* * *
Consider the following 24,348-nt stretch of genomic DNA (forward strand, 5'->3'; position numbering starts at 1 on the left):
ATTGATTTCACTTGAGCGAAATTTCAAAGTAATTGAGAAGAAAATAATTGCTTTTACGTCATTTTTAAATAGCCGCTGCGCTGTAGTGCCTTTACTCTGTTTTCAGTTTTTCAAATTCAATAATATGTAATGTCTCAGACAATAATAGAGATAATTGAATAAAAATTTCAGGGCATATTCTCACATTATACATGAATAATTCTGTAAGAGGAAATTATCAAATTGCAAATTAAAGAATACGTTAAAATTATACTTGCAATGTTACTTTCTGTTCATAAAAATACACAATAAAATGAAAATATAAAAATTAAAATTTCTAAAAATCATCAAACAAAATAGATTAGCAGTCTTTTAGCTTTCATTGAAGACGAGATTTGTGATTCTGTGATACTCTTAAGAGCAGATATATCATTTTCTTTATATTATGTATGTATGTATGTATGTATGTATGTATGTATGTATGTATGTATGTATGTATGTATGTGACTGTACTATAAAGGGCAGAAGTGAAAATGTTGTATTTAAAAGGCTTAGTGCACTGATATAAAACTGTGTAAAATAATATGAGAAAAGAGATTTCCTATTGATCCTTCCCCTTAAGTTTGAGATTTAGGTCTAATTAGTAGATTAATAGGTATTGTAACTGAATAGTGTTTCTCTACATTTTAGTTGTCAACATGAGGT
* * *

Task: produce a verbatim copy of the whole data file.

Consider the following 24,348-nt stretch of genomic DNA (forward strand, 5'->3'; position numbering starts at 1 on the left):
ATTGATTTCACTTGAGCGAAATTTCAAAGTAATTGAGAAGAAAATAATTGCTTTTACGTCATTTTTAAATAGCCGCTGCGCTGTAGTGCCTTTACTCTGTTTTCAGTTTTTCAAATTCAATAATATGTAATGTCTCAGACAATAATAGAGATAATTGAATAAAAATTTCAGGGCATATTCTCACATTATACATGAATAATTCTGTAAGAGGAAATTATCAAATTGCAAATTAAAGAATACGTTAAAATTATACTTGCAATGTTACTTTCTGTTCATAAAAATACACAATAAAATGAAAATATAAAAATTAAAATTTCTAAAAATCATCAAACAAAATAGATTAGCAGTCTTTTAGCTTTCATTGAAGACGAGATTTGTGATTCTGTGATACTCTTAAGAGCAGATATATCATTTTCTTTATATTATGTATGTATGTATGTATGTATGTATGTATGTATGTATGTATGTATGTATGTATGTATGTGACTGTACTATAAAGGGCAGAAGTGAAAATGTTGTATTTAAAAGGCTTAGTGCACTGATATAAAACTGTGTAAAATAATATGAGAAAAGAGATTTCCTATTGATCCTTCCCCTTAAGTTTGAGATTTAGGTCTAATTAGTAGATTAATAGGTATTGTAACTGAATAGTGTTTCTCTACATTTTAGTTGTCAACATGAGGT